Whether or not money is involved, I'm sceptical of the likely results for public intellectuals - or in general for people strongly attached to some viewpoint. The usual result seems to be a failure to engage with the relevant points. (perhaps not attacking head-on is the best approach: e.g. the asymmetrical weapons post might be a good place to start for Deutsch/Pinker)

Specifically, I'm thinking of David Deutsch speaking about AGI risk with Sam Harris: he just ends up telling a story where things go ok (or no worse than with humans), and the implicit argument is something like "I can imagine things going ok, and people have been incorrectly worried about things before, so this will probably be fine too". Certainly Sam's not the greatest technical advocate on the AGI risk side, but "I can imagine things going ok..." is a pretty general strategy.

The same goes for Steven Pinker, who spends nearly two hours with Stuart Russell on the FLI podcast, and seems to avoid actually thinking in favour of simply repeating the things he already believes. There's quite a bit of [I can imagine things going ok...], [People have been wrong about downsides in the past...], and [here's an argument against your trivial example], but no engagement with the more general points behind the trivial example.

Steven Pinker has more than enough intelligence to engage properly and re-think things, but he just pattern-matches any AI risk argument to [some scary argument that the future will be worse] and short-circuits to enlightenment-now cached thoughts. (to be fair to Steven, I imagine doing a book tour will tend to set related cached thoughts in stone, so this is a particularly hard case... but you'd hope someone who focuses on the way the brain works would realise this danger and adjust)

When you're up against this kind of pattern-matching, I don't think even the ideal book is likely to do much good. If two hours with Stuart Russell doesn't work, it's hard to see what would.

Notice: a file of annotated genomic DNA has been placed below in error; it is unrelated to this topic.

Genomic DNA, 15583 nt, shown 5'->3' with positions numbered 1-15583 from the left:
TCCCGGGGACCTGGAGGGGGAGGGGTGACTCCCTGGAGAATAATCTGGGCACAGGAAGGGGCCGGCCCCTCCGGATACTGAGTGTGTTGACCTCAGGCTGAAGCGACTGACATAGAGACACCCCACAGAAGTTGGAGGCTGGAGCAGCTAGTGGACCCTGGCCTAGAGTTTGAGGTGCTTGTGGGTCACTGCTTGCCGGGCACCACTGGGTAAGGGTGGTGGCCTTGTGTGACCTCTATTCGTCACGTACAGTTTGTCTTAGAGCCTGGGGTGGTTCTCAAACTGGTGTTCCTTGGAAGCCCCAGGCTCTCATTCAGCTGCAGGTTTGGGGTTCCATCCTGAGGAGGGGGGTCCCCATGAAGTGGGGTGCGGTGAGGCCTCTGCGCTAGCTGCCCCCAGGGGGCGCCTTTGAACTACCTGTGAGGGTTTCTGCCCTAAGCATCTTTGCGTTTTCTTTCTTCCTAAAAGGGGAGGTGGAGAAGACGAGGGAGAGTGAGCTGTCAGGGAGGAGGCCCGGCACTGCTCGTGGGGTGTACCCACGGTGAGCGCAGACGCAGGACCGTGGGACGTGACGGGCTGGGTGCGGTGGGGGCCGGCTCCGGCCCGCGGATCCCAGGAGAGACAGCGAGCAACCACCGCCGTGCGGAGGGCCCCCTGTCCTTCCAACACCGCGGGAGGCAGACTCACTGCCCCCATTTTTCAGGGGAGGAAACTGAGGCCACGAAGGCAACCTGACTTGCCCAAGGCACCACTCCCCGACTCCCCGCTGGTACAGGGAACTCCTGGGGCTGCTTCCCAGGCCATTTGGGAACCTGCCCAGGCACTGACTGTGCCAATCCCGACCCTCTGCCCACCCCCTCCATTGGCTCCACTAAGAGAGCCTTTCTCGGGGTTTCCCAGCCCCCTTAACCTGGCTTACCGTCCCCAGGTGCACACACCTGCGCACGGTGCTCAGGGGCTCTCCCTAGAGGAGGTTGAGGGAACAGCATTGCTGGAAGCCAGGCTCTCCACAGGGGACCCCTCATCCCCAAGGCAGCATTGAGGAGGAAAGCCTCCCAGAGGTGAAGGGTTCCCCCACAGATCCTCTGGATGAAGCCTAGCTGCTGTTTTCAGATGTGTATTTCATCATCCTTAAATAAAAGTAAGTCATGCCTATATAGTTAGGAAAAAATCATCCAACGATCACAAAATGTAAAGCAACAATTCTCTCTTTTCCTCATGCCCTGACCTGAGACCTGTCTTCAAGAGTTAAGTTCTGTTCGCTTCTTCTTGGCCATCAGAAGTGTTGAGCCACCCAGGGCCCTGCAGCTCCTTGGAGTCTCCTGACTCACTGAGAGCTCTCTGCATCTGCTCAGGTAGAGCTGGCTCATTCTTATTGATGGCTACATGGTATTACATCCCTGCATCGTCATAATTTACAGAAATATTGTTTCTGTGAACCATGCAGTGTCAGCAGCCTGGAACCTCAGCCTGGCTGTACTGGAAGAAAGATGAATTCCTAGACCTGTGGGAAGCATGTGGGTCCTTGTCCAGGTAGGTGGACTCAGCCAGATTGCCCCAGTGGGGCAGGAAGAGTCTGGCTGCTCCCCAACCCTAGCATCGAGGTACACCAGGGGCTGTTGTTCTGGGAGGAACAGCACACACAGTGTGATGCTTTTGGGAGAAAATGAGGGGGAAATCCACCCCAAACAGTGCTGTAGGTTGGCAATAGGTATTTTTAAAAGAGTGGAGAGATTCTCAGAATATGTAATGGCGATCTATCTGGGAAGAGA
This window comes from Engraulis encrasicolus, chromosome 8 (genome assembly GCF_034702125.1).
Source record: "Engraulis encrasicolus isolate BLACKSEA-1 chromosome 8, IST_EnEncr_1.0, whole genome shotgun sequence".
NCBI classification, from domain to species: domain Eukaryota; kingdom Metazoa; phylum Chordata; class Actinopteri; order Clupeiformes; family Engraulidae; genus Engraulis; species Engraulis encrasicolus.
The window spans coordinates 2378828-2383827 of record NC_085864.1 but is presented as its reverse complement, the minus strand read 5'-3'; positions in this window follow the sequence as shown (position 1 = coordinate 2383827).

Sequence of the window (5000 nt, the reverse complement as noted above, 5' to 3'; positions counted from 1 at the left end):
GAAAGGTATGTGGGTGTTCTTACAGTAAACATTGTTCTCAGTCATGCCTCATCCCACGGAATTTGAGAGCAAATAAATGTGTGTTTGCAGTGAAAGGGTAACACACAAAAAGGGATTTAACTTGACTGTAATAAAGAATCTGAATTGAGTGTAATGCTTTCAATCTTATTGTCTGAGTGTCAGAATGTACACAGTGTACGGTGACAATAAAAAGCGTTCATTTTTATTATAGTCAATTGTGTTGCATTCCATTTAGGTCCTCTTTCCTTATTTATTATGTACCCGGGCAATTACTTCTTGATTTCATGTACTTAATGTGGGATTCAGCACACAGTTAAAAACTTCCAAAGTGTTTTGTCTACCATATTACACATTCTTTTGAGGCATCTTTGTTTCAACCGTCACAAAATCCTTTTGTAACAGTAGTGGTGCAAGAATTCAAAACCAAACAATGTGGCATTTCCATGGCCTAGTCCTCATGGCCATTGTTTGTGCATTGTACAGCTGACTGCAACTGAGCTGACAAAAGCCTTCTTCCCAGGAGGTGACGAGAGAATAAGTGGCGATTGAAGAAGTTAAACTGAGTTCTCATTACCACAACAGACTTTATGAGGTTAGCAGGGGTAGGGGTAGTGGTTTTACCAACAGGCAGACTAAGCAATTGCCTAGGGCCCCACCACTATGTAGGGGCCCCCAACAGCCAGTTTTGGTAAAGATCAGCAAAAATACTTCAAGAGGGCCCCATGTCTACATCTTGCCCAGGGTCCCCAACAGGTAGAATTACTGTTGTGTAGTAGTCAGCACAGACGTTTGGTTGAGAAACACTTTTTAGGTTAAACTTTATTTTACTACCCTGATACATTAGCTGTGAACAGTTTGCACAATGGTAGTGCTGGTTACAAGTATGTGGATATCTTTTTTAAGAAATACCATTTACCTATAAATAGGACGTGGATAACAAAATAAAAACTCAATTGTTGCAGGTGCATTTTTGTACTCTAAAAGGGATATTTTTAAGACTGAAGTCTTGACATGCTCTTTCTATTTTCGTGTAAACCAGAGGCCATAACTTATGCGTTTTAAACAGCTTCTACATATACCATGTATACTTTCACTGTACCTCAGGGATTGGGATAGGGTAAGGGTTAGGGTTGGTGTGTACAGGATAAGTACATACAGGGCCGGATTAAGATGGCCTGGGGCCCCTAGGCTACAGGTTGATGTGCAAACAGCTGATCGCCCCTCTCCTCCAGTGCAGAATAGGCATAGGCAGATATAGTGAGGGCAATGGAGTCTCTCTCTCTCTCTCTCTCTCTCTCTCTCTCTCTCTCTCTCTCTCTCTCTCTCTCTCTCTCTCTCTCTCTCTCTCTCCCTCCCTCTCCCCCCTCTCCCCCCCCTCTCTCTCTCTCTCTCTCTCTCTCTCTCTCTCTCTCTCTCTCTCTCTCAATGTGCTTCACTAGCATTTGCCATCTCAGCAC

I think the advantage of reading a book over having a conversation is that you're less concerned with saving face or "winning", so can focus more on the actual argument.

That's a good point, though I do still think you need the right motivation. Where you're convinced you're right, it's very easy to skim past passages that are 'obviously' incorrect, and fail to question assumptions.
(More generally, I do wonder what's a good heuristic for this - clearly it's not practical to constantly go back to first principles on everything; I'm not sure how to distinguish [this person is applying a poor heuristic] from [this person is applying a good heuristic to very different initial beliefs])

Perhaps the best would be a combination: a conversation which hopefully leaves you with the thought that you might be wrong, followed by the book to allow you to go into things on your own time without so much worry over losing face or winning.

Another point on the cause-for-optimism side is that being earnestly interested in knowing the truth is a big first step, and I think that description fits everyone mentioned so far.

This is a really interesting post. I wonder how implementable this is, it does touches the edges of collective action. Imagine a change.org petition for someone to read something and make a review of it, despite public interest it does miss the incentive structure for one who actually carries the task.

Going further, some people are tokenizing the hours of their day and selling them on the blockchain (this is too broad, but imagine a particular action being tokenized, where people can fund it through sheer interest and then someone like David Deutsch could claim it.) This does not seem so far-fetched to me.